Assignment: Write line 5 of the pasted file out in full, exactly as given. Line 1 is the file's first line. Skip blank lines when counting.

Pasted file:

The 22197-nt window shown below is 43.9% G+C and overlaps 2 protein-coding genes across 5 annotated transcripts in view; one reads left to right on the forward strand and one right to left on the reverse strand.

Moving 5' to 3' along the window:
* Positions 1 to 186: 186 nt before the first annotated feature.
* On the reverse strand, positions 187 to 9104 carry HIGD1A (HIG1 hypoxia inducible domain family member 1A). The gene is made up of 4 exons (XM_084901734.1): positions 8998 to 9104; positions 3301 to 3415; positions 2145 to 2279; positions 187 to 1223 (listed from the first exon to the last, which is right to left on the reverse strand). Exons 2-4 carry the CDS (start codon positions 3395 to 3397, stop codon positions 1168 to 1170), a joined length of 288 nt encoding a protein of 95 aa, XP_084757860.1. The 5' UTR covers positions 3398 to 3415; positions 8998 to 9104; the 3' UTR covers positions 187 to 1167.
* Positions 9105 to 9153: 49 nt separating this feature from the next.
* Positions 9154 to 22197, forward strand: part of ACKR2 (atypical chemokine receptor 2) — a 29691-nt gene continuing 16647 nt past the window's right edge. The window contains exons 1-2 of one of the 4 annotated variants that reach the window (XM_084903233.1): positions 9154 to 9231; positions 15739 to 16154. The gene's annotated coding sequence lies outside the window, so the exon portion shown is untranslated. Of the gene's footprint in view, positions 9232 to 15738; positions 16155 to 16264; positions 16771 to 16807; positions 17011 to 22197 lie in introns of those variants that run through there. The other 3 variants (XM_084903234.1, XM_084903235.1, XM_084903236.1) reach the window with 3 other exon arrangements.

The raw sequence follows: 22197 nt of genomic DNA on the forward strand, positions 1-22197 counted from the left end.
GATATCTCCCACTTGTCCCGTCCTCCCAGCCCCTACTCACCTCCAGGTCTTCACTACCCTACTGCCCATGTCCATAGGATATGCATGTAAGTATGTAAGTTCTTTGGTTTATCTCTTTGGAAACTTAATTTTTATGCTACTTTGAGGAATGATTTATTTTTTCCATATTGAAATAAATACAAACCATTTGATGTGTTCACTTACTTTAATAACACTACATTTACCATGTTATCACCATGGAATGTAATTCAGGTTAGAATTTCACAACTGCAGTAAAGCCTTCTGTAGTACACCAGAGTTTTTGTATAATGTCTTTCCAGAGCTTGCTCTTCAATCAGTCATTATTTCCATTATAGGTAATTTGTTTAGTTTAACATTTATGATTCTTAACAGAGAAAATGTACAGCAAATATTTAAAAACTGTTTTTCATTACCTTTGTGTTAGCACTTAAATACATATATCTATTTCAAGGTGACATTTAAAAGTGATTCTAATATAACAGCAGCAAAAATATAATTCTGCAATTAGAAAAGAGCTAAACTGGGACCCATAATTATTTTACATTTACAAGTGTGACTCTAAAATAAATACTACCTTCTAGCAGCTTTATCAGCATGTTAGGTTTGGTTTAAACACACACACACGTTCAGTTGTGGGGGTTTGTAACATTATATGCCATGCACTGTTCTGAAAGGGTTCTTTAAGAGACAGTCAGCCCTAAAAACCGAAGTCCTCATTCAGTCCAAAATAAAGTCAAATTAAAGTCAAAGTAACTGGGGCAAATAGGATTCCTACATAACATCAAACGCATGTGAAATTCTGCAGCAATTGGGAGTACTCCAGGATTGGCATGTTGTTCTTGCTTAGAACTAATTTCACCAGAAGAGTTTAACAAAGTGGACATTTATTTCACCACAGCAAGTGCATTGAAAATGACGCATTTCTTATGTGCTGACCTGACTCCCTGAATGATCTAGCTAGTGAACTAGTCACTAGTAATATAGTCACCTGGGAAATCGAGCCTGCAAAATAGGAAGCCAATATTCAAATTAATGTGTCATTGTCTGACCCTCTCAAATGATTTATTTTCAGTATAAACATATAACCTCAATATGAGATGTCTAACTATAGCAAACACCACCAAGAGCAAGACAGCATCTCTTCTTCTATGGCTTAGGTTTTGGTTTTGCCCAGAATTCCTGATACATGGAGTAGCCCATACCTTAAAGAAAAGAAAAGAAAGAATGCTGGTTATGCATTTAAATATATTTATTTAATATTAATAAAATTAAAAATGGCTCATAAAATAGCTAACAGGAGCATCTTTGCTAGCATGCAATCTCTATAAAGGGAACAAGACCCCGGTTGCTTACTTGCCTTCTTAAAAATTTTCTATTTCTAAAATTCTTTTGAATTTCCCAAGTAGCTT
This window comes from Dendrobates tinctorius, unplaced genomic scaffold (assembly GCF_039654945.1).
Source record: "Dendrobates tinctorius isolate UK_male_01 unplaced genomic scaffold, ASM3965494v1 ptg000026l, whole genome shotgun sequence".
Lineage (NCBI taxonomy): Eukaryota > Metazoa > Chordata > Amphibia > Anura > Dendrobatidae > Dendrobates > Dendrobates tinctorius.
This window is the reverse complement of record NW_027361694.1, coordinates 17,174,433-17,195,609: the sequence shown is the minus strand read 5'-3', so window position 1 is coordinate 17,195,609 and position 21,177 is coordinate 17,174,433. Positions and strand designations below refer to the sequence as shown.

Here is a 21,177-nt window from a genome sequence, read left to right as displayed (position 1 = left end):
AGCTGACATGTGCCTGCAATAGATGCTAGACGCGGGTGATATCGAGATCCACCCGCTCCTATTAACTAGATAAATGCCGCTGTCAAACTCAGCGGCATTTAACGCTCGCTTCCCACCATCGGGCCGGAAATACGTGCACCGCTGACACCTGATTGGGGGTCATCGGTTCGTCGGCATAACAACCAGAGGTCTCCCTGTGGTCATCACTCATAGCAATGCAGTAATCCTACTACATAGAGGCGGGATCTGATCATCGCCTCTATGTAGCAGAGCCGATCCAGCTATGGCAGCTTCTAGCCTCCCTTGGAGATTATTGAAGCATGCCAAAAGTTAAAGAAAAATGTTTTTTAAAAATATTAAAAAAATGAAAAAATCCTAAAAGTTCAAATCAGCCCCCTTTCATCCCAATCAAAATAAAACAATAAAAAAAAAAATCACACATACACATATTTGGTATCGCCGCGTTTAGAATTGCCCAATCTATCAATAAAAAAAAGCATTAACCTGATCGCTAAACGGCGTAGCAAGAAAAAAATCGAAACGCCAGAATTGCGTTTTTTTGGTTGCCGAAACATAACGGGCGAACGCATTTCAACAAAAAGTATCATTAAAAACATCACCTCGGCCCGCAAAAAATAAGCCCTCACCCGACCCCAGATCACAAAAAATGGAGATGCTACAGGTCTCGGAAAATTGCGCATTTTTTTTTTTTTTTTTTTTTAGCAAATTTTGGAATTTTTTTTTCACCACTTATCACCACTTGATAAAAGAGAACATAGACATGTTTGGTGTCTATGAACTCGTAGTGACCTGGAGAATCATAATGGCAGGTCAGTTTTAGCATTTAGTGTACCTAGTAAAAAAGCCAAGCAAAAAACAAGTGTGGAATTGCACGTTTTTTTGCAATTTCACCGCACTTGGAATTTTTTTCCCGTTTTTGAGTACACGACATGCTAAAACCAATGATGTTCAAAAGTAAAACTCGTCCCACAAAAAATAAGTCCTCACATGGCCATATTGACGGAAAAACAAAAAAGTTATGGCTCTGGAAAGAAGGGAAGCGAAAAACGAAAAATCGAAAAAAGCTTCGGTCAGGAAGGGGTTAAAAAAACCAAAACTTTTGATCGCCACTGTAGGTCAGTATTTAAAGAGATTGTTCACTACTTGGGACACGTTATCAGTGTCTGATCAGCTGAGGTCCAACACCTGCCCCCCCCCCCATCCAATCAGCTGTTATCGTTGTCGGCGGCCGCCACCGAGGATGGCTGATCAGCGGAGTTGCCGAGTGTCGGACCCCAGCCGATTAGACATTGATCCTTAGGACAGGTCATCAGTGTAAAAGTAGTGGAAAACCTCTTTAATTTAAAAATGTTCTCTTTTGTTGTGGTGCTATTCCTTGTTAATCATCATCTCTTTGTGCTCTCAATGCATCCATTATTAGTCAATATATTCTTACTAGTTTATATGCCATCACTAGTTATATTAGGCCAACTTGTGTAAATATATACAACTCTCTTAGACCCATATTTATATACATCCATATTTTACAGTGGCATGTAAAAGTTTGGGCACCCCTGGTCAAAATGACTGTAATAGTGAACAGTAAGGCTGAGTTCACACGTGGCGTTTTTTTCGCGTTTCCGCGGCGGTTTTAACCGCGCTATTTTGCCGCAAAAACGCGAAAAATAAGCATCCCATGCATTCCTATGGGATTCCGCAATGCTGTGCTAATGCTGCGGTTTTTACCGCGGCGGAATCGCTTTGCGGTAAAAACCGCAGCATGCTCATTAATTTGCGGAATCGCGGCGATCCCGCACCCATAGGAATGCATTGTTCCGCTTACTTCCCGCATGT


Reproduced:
* Positions 9105 to 9153: 49 nt separating this feature from the next.